Carlo Scarpa was born in Venice in 1906 and would become one of the leading figures on the architecture and international design scene during the 20th century. He was only 21 years old when - still a student of the Academy of Fine Arts - he began working as a designer for the Murano Glass Masters Company Cappellin & C. and in a few years he completely revolutionized the approach to art glass.

Carlo Scarpa at work. Image: Klat Magazine Carlo Scarpa at work. Image: Klat Magazine

M.V.M. glassware Cappellin was founded in 1925 as the result of the separation between the antiquarian Giacomo Cappellin and the lawyer Paolo Venini, who four years earlier had founded Cappellin Venini & C, with the common idea of ​​abandoning the traditionalism of the past and embracing the new cultural ferments with their creations, under the artistic guidance of Vittorio Zecchin. In the following years, however, some contrasts between the two owners led to the company's split and two new brands are born: the M.V.M. Cappellin & C. and Venini.

In a short time the Capellin furnace, under the guidance of Scarpa, not only appeared as the top company, but above all it opened up a millennia of Murano glass to modernity and international fame. Carlo Scarpa created a personal style, a new vision which irreversibly changed glass production. The young Scarpa experimented with new models and colors: his chromatic combinations, impeccable execution and geometric shapes became his modus operandi.

Thanks to the continuous research on vitreous matter, Cappellin & C. under the guidance of Carlo Scarpa produced a series of high quality glass, revisiting ancient processing techniques such as the watermark and the Phoenician decoration. Gathering the challenge of opaque glass, he proposed textures of considerable chromatic impact, such as glass pastes and glazed glass with bright colors.

Scarpa also collaborated in the renovation of Palazzo da Mula in Murano, the home of Cappellin. At the academy, he obtained the diploma of professor of architectural design and obtained an honorary degree from the Venice University Institute of Architecture of which he was director.

In 1931, Scarpa's collaboration with Cappellin ended, following the bankruptcy of the company because it was not able to withstand the economic crisis linked to the Great Depression.

But Scarpa did not go unnoticed by Paolo Venini: in 1933, the young designer became the new artistic director of the biggest glass company in Murano. Master glassmakers thought Scarpa's projects and sketches were impossible, but he, passionate and curious, always managed to get exactly what he wanted. Until 1947 he remained at the helm of Venini, creating some of the greatest masterpieces of glassmaking.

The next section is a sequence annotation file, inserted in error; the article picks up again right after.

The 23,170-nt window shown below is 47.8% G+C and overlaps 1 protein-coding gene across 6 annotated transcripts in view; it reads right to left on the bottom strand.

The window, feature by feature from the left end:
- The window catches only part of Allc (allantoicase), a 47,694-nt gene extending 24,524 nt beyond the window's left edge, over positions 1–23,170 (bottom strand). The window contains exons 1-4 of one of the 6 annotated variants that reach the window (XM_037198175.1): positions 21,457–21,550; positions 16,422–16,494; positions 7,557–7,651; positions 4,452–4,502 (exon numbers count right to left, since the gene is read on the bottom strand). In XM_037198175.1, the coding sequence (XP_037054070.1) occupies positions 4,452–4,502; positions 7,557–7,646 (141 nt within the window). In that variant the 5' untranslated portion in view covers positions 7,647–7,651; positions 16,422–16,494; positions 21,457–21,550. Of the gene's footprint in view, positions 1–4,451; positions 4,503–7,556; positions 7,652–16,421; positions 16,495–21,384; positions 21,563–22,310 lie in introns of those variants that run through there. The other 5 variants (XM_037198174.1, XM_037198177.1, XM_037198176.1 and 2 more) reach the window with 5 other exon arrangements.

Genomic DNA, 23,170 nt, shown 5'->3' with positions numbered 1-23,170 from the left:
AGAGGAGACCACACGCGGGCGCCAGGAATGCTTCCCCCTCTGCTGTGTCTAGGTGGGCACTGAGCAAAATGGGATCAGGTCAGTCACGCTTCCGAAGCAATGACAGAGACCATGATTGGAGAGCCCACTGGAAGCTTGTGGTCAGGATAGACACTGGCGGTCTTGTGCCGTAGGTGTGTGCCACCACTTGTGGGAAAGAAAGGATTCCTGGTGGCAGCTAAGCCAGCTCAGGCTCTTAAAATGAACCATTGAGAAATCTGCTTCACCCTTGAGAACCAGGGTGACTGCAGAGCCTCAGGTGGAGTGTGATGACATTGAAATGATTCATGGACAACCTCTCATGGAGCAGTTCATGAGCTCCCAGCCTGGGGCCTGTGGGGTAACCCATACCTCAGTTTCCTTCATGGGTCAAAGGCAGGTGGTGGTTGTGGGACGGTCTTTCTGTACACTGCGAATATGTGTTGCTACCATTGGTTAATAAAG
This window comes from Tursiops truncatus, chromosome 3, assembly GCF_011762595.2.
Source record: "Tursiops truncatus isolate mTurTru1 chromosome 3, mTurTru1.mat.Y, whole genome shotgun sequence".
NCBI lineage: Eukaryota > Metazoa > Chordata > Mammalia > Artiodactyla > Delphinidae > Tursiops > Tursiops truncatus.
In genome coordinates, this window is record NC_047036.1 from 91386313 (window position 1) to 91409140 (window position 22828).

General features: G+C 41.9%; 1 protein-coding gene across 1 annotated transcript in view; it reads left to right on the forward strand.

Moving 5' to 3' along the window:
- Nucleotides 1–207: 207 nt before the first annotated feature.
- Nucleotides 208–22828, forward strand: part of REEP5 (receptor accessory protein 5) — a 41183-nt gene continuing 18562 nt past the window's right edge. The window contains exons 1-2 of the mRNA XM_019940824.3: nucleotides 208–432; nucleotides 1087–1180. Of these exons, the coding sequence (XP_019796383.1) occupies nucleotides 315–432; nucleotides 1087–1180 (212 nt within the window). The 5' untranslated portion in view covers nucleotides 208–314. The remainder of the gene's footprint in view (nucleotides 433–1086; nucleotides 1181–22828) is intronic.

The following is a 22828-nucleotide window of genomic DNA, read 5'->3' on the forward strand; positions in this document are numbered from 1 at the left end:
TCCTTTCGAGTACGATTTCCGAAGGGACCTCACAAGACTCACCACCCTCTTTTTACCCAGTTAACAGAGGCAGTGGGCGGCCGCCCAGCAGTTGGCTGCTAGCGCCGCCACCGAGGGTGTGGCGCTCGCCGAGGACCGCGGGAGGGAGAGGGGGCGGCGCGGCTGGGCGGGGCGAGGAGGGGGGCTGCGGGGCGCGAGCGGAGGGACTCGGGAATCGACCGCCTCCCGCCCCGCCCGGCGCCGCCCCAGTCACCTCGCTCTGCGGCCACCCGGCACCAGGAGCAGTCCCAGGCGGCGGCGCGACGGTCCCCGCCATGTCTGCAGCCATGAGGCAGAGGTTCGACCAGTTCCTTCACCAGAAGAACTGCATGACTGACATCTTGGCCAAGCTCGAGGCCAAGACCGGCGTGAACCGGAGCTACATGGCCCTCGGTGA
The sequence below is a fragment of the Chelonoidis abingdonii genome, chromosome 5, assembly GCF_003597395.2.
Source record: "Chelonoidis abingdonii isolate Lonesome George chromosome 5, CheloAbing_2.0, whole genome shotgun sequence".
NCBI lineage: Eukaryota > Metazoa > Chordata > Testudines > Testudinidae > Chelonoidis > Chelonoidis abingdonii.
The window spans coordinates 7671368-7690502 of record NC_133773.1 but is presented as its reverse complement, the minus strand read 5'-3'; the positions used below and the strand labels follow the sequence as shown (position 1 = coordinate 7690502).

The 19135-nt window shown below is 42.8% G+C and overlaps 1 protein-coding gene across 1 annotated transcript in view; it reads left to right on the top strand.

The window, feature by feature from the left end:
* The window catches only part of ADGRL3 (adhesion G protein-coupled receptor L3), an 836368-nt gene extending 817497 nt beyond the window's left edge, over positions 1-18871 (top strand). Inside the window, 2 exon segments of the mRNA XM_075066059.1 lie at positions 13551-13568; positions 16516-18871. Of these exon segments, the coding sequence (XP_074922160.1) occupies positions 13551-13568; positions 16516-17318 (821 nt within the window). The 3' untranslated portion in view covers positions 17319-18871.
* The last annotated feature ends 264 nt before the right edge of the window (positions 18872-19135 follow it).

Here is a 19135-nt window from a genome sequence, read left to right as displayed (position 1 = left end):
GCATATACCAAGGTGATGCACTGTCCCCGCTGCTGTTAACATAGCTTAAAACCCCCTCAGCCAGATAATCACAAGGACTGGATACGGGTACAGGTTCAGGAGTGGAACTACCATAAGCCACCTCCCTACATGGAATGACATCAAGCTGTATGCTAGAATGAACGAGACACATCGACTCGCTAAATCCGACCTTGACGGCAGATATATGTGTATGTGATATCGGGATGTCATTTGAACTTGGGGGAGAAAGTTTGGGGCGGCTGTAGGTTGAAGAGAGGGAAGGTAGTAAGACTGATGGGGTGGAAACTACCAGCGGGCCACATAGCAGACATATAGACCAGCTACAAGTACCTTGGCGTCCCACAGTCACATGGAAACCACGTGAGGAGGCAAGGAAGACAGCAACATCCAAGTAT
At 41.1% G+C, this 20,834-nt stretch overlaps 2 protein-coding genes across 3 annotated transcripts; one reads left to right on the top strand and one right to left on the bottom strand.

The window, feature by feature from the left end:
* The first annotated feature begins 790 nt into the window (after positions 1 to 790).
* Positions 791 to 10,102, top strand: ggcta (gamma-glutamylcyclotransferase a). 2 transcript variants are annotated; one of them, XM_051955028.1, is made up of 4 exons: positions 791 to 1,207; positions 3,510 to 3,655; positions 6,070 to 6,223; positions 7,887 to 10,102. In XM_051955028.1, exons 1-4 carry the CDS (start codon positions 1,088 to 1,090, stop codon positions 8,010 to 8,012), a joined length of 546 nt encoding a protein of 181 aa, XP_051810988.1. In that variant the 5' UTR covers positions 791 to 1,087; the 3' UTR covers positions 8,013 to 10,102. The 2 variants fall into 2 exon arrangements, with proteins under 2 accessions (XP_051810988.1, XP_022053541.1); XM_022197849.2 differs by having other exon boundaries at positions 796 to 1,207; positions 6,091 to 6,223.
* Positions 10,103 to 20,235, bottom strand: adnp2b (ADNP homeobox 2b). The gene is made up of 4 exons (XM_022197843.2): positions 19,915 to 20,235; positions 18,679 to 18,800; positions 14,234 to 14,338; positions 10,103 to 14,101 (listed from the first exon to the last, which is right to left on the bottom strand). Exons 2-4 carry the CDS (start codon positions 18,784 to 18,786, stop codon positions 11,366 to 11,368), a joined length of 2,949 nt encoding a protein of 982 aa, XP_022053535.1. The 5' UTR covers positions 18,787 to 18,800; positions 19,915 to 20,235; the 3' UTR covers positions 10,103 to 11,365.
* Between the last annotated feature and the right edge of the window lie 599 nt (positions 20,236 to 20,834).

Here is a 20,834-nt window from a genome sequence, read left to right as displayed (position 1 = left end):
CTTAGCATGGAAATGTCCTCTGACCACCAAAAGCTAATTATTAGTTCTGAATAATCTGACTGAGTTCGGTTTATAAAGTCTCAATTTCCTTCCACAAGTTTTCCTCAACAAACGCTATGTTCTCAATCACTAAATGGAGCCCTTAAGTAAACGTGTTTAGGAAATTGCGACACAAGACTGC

His work with Venini was characterized by the continuous research on the subject, the use of color and techniques revisited in a personal way and the creation of new working procedures with master glassmakers. At the beginning of the 1930s, "bubble", "half filigree" and "submerged" glass appeared for the first time on the occasion of the Venice Biennale of 1934. A few years later exhibited at the Biennale and at the VI Triennale of Milan were the "lattimi" and the "murrine" romane, born from a joint idea with Paolo Venini. In 1938 Scarpa increased production, diversifying the vases from "objects of use" to sculptural works of art. In the same year he laid the foundations for the famous "woven" glass collection, exhibited the following year.

In the following years, Scarpa-Venini continued to exhibit at the Biennale and in various exhibitions with the "black and red lacquers", the "granulari" and the "incisi", produced in limited series, and the "Chinese", inspired by oriental porcelain. Scarpa's creations for Venini garnered an international response and were a great success, leaving forever an indelible mark in the history of glassmaking.

The last Biennale in which Carlo Scarpa participated as artistic director of Venini was in 1942. He would leave the company five years later. His time in the most important glass factory in Murano would attach a great artistic legacy to the company. His techniques and styles were resumed in the post-war period, under the guidance of Tobia Venini, Paolo's son. In the 1950s, after the departure of Scarpa, Fulvio Bianconi was the new visionary of the Biennials with Venini.

The works of Carlo Scarpa still have the innovation and brilliance that made him one of the most important personalities in the art glass world. Some rare pieces by Scarpa are among the Top Lots of Murano '900, the Cambi auction planned for Tuesday, February 26, 2019 at the Milan office.

Besides Carlo Scarpa and Venini, other highlights of the auction include works by the most important names in glass art, such as an exceptional vase designed by Vittorio Zecchin for Barovier Artists from 1914: a masterpiece made with powders and murrine that give life to a symbolist landscape. Also noteworthy is a rare Eldorado series vase designed by Dino Martens for Aureliano Toso.

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